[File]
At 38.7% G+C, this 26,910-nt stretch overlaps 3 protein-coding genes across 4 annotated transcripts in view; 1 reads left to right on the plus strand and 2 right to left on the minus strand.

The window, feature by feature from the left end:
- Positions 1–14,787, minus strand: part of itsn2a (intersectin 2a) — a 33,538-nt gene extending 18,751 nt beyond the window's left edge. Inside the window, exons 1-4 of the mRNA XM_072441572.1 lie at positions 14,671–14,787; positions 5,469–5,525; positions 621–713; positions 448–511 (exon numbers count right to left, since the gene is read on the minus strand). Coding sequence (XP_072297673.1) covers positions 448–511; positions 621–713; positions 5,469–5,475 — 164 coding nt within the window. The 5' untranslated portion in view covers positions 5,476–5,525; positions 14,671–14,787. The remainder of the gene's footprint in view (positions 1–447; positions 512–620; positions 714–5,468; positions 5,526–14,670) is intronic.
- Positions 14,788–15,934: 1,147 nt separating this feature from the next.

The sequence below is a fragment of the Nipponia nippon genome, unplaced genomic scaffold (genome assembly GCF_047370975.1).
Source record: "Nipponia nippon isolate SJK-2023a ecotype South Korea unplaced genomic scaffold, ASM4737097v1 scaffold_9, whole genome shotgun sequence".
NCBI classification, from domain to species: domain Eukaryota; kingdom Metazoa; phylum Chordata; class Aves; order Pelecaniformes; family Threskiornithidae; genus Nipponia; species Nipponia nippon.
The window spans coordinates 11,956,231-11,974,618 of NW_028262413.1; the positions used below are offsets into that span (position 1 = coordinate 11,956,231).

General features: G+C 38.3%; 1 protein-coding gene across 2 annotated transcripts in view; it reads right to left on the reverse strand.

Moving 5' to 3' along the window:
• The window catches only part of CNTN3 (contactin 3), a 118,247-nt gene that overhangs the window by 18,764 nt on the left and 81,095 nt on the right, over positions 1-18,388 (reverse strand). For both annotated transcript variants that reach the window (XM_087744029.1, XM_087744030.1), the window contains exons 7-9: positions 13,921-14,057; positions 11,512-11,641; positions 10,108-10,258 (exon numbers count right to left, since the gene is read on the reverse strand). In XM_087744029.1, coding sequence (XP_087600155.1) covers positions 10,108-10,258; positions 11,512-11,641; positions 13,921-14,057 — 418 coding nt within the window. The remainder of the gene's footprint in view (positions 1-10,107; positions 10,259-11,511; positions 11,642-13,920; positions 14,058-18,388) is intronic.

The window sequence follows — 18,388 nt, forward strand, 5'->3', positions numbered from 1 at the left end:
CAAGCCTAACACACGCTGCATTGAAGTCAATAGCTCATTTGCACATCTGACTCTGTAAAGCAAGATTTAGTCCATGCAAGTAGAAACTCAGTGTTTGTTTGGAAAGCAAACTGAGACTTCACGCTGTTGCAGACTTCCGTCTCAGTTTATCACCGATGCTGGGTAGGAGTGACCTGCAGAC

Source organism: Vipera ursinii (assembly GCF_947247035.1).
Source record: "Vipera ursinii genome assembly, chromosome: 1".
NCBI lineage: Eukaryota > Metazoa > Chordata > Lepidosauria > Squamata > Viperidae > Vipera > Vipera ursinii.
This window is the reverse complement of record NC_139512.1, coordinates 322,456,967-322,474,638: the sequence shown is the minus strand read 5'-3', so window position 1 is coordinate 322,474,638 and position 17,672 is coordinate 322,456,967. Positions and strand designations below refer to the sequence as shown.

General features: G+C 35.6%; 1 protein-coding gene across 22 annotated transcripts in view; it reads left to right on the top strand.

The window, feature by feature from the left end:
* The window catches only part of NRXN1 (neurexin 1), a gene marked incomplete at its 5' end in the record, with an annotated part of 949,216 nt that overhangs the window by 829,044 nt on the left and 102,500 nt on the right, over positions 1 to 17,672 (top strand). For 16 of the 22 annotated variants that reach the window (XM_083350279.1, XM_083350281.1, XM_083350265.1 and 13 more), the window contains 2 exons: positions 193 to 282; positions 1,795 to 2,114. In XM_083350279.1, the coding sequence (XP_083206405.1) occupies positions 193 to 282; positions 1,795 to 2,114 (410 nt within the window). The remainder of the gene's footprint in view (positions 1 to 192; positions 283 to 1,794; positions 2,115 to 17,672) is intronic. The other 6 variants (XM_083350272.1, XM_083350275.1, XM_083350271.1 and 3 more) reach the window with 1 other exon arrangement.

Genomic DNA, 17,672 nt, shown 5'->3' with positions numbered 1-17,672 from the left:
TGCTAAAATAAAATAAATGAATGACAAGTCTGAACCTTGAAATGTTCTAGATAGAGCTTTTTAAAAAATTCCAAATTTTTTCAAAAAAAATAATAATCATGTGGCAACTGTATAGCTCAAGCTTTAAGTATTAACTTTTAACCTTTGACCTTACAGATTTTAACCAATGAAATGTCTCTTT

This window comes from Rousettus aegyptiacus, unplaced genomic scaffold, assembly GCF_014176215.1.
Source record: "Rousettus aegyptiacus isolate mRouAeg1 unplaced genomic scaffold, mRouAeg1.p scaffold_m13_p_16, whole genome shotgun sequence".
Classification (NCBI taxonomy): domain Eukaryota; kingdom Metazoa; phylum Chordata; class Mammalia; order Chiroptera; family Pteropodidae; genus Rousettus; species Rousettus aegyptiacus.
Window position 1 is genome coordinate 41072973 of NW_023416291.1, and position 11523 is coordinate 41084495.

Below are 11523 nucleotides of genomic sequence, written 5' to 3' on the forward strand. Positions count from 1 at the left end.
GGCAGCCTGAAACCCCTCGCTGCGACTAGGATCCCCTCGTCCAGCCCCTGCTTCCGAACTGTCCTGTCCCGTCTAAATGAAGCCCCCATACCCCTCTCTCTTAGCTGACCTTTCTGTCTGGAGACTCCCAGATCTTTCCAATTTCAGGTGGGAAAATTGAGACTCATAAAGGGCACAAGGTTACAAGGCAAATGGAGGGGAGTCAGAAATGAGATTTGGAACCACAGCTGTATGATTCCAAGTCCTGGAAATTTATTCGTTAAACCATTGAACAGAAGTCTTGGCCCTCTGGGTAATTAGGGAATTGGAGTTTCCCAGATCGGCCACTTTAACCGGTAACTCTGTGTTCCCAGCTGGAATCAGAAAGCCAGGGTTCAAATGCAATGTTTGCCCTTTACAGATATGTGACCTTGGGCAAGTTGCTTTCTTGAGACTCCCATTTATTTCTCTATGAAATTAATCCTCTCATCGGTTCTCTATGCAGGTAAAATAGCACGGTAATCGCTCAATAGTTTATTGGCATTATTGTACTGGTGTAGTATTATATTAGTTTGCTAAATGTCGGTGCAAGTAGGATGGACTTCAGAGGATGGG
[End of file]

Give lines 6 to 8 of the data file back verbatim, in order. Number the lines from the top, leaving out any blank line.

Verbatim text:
Source record: "Nipponia nippon isolate SJK-2023a ecotype South Korea unplaced genomic scaffold, ASM4737097v1 scaffold_9, whole genome shotgun sequence".
NCBI classification, from domain to species: domain Eukaryota; kingdom Metazoa; phylum Chordata; class Aves; order Pelecaniformes; family Threskiornithidae; genus Nipponia; species Nipponia nippon.
The window spans coordinates 11,956,231-11,974,618 of NW_028262413.1; the positions used below are offsets into that span (position 1 = coordinate 11,956,231).